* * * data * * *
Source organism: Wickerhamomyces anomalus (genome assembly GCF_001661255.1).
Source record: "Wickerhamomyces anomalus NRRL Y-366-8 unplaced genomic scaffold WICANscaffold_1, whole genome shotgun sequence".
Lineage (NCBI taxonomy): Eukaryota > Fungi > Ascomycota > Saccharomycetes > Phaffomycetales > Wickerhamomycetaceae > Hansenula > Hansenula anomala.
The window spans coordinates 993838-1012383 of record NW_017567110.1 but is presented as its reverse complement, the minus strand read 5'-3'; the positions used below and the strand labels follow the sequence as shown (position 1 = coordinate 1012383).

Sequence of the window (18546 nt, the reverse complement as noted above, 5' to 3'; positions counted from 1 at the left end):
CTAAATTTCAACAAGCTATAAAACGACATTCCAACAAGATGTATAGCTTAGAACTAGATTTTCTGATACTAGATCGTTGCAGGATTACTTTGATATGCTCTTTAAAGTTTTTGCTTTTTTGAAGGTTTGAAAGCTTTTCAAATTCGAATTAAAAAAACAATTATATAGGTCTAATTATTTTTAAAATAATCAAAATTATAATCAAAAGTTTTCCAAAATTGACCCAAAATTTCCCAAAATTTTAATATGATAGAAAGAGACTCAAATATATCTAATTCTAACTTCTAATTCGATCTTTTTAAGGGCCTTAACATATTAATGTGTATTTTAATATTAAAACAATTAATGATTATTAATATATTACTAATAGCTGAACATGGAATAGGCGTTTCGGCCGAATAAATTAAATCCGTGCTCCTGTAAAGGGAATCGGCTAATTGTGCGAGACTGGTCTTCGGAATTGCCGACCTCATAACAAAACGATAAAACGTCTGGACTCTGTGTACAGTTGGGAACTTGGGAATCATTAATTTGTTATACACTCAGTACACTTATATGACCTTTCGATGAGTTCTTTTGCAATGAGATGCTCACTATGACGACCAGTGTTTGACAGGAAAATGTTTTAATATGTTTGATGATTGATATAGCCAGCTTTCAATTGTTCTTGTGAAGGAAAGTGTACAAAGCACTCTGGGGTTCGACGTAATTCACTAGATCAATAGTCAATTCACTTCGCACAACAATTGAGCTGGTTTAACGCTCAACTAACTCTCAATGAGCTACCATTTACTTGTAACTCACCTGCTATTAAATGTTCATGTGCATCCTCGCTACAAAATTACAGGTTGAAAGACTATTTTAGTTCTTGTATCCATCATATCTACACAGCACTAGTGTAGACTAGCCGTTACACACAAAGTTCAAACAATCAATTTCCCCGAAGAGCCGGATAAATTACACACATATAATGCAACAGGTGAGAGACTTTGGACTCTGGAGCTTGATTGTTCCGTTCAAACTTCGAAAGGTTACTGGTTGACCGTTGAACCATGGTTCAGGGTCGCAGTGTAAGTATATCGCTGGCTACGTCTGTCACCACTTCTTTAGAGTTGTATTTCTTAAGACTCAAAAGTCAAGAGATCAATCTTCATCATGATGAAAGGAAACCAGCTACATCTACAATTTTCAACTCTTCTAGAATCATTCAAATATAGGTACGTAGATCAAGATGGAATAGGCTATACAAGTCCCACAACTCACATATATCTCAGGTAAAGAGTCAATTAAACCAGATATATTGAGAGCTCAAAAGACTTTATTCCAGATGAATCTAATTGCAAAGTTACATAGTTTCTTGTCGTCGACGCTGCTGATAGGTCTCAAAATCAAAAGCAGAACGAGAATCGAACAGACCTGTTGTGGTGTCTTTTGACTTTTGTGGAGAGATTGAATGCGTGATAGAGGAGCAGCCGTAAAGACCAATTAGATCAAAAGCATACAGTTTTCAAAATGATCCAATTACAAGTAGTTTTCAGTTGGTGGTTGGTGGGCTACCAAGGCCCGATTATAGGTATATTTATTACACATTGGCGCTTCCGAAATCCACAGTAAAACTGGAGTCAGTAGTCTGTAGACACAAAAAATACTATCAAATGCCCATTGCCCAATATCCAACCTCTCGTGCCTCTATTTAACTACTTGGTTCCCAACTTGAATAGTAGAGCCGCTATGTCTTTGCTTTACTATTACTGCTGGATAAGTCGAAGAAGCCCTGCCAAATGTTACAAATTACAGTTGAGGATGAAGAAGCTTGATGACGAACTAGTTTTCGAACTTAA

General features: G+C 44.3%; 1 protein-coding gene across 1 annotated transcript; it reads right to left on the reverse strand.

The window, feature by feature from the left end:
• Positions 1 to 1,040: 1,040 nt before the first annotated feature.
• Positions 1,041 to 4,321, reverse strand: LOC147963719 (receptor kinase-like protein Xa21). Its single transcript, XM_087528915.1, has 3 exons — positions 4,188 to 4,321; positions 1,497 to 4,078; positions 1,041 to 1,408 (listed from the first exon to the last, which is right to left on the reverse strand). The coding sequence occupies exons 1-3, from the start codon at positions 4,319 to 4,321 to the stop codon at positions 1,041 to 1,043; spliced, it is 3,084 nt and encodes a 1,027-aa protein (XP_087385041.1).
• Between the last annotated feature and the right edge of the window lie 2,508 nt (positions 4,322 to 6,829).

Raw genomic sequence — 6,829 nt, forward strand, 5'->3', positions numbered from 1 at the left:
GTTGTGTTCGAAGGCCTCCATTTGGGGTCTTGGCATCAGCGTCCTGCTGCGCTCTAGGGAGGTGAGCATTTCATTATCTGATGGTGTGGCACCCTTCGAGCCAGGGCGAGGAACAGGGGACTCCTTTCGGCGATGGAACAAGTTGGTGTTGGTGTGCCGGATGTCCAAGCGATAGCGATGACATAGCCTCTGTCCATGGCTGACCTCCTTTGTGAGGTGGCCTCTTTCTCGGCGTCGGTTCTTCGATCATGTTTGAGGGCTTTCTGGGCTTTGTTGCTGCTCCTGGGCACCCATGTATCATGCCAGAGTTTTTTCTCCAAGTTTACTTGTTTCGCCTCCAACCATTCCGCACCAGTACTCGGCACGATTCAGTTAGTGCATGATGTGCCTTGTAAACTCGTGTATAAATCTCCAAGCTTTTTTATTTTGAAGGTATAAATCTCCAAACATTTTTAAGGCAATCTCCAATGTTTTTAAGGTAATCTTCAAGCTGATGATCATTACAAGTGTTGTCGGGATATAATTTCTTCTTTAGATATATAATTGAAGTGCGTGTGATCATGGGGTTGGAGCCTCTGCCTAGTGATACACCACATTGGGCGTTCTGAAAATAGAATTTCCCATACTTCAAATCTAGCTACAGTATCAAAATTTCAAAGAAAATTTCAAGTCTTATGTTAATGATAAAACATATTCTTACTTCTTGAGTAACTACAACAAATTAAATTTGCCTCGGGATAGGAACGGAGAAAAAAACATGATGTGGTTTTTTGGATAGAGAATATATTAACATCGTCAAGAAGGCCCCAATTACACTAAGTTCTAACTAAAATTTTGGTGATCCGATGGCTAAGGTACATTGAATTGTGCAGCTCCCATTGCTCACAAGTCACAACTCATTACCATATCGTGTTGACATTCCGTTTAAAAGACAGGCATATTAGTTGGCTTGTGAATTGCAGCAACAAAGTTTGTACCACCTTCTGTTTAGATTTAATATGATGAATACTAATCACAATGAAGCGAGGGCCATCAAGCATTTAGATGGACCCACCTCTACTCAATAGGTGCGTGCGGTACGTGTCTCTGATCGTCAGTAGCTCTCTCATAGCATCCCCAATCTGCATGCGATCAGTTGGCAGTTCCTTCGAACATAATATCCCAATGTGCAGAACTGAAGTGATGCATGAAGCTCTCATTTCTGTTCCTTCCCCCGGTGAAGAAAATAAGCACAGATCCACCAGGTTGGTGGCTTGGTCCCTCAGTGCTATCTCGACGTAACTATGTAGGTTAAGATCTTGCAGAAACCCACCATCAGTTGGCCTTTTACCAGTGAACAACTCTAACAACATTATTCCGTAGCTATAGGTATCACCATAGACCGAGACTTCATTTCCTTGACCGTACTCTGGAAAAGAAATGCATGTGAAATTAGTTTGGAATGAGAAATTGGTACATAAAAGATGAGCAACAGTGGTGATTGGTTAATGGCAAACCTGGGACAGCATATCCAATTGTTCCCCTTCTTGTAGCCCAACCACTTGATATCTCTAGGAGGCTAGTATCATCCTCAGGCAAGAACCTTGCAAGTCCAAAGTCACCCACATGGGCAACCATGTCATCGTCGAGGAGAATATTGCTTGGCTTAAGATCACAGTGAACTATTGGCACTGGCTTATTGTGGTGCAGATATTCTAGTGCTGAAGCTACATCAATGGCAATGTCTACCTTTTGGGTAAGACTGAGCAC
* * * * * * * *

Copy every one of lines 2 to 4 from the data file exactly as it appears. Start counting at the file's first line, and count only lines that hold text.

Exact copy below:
Source record: "Wickerhamomyces anomalus NRRL Y-366-8 unplaced genomic scaffold WICANscaffold_1, whole genome shotgun sequence".
Lineage (NCBI taxonomy): Eukaryota > Fungi > Ascomycota > Saccharomycetes > Phaffomycetales > Wickerhamomycetaceae > Hansenula > Hansenula anomala.
The window spans coordinates 993838-1012383 of record NW_017567110.1 but is presented as its reverse complement, the minus strand read 5'-3'; the positions used below and the strand labels follow the sequence as shown (position 1 = coordinate 1012383).